So I watched a video by Thich Nhat Hanh (a cute, old Buddhist guy) on how to deal with anger, and his advice (which I took with, as with everything else, a grain of salt) was honestly helpful. In a nutshell, he said (and I’m paraphrasing here):
Do you really want to REMOVE your anger? Is it something that started externally, outside of you, and then found its way in, or is it actually something that originated within you?
Considering the fact that anger develops internally, it’s not so much a matter of removing it as of processing it, and the best way of processing anger isn’t to dwell on the feeling of anger itself but to understand why you’re angry… and, in many situations, why someone else has made you angry.
Have they said something unkind? Have they physically hurt you? Know that, when someone does these awful things to us, it is because they are suffering. They suffer, and suffering makes them angry, and they think that, by making YOU suffer, they will suffer less.
So when someone hurts you, don’t cause them to suffer more by retaliating. Instead, say: Friend, I know that you suffer. I will not add to your suffering. I am breathing in and out, and I wish you peace.
I kept this advice in the forefront of my mind for the next few days — breathe in and out; don’t take the unkindness of others personally; be compassionate; keep breathing; keep being compassionate; imagine the meanie as a silly rabbit; keep not taking it personally — but I reached a point where I just couldn’t take it anymore. For the first time ever, I stood up to this difficult person on an afternoon when they’d made another rude and antagonizing remark, and I simply said: “You don’t HAVE to make fun of me.”
Standing up for myself in this small way didn’t alleviate my sense of unease, however, because I knew that — unaddressed — these negative interactions wouldn’t cease or improve. So I bravely decided to request a private phone call with the person.
I shot them a brief text message: “After work, if you have a few minutes, will you please call me? If not, no problem.”
And they called; I had changed into shorts, a tank top, and flip flops and was walking through my neighborhood as we spoke.
I admitted to the person that they’d hurt my feelings and that I felt like they didn’t like me. “I can’t figure out if you really don’t like me or if I’m just being sensitive and FEEL like you don’t like me. I don’t know if I’ve said something that’s hurt you, or made you feel insecure — I just sense this negative energy every time we interact with each other and I want to understand why it’s there.”
They answered very kindly and candidly, and guess what? We were able to clear the air. Imagine that — some honest communication demystifying and burning to ashes months of frustration, hurt feelings, and sensitivity. Also imagine this: I could have spared myself the anguish of enduring said frustration and hurt feelings if I had just said on day one: “My feelings are hurt. Can we please talk openly… try to figure out what’s going on?”
So here’s my advice: Enjoy your EXTREMELY SHORT life. Don’t waste it away feeling sick to your stomach or inferior or worrying about stupid shit. Take time now (not later) to process your anger, your sadness, and your insecurities; get down to the sensitive root of them all and then ruthlessly pluck these poisonous weeds out of the ground. And then, plant something beautiful there, in their place.
It’s time to talk about the vials, isn’t it?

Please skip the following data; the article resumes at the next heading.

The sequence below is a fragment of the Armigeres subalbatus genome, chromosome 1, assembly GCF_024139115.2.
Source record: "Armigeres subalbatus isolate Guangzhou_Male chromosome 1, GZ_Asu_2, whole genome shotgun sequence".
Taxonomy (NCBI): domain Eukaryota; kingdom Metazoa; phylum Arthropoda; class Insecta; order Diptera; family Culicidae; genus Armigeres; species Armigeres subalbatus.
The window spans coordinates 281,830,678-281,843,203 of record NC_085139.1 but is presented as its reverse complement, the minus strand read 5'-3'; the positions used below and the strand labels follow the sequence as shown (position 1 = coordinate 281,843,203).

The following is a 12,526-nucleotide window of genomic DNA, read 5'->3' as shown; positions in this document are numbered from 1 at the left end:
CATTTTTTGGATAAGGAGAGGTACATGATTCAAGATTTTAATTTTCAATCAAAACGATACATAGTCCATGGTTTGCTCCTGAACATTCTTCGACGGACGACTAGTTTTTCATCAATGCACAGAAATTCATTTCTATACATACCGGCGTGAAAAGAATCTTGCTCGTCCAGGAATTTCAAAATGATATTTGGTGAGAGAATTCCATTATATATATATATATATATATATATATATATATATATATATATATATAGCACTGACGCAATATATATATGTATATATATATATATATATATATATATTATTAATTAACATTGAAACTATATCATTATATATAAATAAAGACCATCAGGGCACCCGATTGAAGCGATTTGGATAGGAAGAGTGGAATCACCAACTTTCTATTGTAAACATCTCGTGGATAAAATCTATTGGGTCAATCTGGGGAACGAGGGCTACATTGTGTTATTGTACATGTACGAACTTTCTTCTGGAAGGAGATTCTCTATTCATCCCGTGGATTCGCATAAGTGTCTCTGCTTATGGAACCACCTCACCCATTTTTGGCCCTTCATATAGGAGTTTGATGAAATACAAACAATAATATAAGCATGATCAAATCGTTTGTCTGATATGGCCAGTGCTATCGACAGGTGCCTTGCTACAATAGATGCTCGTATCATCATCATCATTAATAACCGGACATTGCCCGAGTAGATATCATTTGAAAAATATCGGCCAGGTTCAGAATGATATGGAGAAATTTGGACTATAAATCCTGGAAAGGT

I was at work one morning about two weeks ago when a co-worker (and friend) emailed me: “I’ve got something for you, if you’d like to have it… swing by the department when you can.”
Ooooooh, a surprise! I was delighted. “AWESOMEEEEE! I’ll stop by in about twenty minutes!”
I wrapped up what I was doing and then skipped her way.
Once I was standing in front of her, this friend presented two vials. Intrigued, I waited for her to explain the nature of them.
“So — have you ever tried essential oils?” she asked.
“Oh, YES!” I exclaimed, eager for her to continue. “I used peppermint oil a while back to mitigate a migraine.”
“Okay,” she nodded. “Well, I’ve read about your ups and downs and wanted to see if you would be interested in having one of these…” and here, she loosened the caps on the vials. “This one is called peace,” she said, handing it to me so that I could catch a whiff of its scent, “and this one is named happiness,” she continued, placing the other vial in my hand. “I concocted them at home.”
“Wow,” I exhaled. “This feels so monumental — choosing between peace and happiness!” I laughed. But I’d known my answer before sniffing either vial. “I would love to have peace. Thank you so much for thinking of me!”
She nodded affirmatively. “Sounds good! That one has a lot of sage in it.”
“Oooooooh, sage! How magical…”
I’ve been rubbing it onto my wrists and neck (and even my cool new scarf!) all week, and I love the way it smells — but beyond the pleasant, distinctly herbal scent of it, I love the idea of arming myself with peace each morning. I think that being at peace with yourself and the world — the wonderfulness and awfulness and terrifying uncertainty of it — is the best feeling possible. I really do. And after you’ve experienced it — that indescribable sensation of peace — you know that you can always return to it. How empowering.
The best news is that you can bring peace with you anywhere — wherever you go, wherever you are; in a crowd, in an embrace, or when you’re all by yourself. It can follow you all through life — dancing in your heart, swelling with your lungs, and swimming through your veins. It’s the nicest, and chillest, and warmest and lightest companion ever.
I woke up feeling inexplicably sad three days ago. I couldn’t remember what I’d just been dreaming about, but the last sentence I’d uttered IN my dream was still vibrating on my lips: “Should I write the name down and take a picture so you won’t forget?”